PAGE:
Teaching Newsletter: One Way to Fight Fake News

Dan Berrett, Beth McMurtrie, The Chronicle of Higher Education, Nov 10, 2017
Commentary by Stephen Downes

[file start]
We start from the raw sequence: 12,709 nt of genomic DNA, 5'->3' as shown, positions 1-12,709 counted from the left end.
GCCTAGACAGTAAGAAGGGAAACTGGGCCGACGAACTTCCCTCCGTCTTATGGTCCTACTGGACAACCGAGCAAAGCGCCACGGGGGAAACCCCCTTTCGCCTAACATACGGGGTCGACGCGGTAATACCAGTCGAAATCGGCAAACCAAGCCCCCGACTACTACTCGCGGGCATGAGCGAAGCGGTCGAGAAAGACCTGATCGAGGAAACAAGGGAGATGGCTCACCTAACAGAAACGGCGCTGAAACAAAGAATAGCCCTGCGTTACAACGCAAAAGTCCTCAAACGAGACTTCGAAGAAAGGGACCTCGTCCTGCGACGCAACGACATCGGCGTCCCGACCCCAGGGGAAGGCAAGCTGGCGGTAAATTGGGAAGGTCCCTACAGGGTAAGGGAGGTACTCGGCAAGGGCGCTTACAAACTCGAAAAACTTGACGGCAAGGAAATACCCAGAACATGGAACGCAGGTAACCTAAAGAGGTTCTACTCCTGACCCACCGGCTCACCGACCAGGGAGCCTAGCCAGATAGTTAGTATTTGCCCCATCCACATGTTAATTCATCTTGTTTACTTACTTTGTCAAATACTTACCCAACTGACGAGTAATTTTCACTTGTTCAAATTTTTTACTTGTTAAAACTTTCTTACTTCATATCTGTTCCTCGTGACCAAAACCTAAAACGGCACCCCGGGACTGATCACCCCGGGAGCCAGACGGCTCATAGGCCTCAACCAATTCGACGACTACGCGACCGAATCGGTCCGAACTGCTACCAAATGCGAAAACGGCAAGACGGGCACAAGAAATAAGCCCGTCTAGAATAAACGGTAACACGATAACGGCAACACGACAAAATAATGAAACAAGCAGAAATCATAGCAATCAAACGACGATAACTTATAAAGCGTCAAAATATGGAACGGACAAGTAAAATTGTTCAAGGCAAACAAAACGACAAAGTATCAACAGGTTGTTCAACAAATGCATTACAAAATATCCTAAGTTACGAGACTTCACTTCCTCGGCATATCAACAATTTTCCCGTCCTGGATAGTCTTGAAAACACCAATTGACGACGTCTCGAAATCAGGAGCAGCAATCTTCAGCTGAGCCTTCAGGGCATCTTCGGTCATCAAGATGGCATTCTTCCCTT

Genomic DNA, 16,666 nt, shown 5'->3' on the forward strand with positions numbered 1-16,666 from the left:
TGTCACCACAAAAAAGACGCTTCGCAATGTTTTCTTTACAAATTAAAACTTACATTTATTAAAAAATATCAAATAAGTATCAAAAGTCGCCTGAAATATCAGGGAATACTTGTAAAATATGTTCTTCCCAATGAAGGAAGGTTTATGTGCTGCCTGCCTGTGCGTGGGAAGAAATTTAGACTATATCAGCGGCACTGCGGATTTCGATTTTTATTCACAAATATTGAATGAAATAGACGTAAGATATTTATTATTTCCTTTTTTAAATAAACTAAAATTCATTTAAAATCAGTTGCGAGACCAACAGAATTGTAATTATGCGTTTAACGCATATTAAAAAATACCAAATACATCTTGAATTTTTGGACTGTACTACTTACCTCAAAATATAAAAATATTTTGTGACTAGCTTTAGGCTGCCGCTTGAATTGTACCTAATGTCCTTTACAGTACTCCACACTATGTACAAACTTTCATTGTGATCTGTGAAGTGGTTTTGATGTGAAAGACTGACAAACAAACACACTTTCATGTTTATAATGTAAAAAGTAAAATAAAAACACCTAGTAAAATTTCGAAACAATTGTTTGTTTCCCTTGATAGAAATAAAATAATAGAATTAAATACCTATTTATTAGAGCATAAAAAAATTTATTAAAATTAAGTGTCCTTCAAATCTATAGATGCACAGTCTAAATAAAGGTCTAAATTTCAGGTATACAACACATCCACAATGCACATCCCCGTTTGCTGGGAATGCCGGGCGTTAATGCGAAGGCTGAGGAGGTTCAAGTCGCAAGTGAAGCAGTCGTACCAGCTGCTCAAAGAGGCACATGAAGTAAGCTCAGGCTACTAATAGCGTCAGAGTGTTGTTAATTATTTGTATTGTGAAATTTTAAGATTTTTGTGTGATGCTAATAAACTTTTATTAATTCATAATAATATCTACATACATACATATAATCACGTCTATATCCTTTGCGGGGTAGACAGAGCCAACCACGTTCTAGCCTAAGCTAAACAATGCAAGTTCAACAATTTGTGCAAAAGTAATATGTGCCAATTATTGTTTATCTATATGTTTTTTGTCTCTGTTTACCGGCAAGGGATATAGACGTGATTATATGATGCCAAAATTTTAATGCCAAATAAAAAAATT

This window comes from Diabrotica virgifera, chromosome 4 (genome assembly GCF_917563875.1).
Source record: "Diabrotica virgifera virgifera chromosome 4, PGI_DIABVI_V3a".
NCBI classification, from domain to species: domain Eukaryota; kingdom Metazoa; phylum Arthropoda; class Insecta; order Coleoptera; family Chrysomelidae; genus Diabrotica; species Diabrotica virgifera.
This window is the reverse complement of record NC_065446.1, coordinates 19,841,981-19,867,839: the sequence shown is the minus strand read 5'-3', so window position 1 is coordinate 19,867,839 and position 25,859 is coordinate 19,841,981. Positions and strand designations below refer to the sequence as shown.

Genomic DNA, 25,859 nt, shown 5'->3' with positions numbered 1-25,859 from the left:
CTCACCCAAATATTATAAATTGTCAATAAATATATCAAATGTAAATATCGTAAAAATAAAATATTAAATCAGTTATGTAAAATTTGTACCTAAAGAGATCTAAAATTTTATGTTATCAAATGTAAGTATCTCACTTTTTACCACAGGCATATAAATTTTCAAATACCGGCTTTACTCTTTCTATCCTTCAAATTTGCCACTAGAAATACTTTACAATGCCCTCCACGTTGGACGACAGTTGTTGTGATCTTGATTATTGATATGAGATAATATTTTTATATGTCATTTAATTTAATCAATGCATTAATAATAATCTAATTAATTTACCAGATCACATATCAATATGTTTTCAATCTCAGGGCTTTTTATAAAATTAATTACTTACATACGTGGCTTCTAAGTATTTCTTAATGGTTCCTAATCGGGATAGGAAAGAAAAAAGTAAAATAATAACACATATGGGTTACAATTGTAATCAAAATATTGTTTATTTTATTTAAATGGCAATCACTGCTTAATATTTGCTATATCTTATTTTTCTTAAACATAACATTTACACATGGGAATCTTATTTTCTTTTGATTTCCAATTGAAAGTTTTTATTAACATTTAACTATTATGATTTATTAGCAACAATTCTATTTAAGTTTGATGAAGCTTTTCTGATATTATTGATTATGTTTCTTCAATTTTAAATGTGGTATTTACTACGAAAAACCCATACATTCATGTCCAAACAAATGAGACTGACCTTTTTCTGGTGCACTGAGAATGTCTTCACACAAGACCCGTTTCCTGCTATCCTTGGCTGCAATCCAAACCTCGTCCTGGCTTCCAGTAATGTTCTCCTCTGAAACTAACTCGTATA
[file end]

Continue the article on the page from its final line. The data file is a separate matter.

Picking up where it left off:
This article covers a study (covered here October 29) explaining how fact checkers are more able than studens or historians to spot fake news. I'm not sure why the Chronicle is two weeks late with this story. Anyhow, it makes a good point: "The students and historians tended to read 'vertically,' the report notes, delving deeply into a website in their efforts to determine its credibility." Right. What's key is the method: "That, the researchers point out, is more or less the approach laid out in many checklists designed to help students use the internet well, which tend to suggest looking at particular features of a website to evaluate its trustworthiness. This is why I complain (for example, here) about the 'pop' critical thinking found so often on education sites. The fact checkers, um, check facts - and don't rely on tone, source, motive and how it makes you feel. A checklist is not enough. Image of a checklist: National Geographic.

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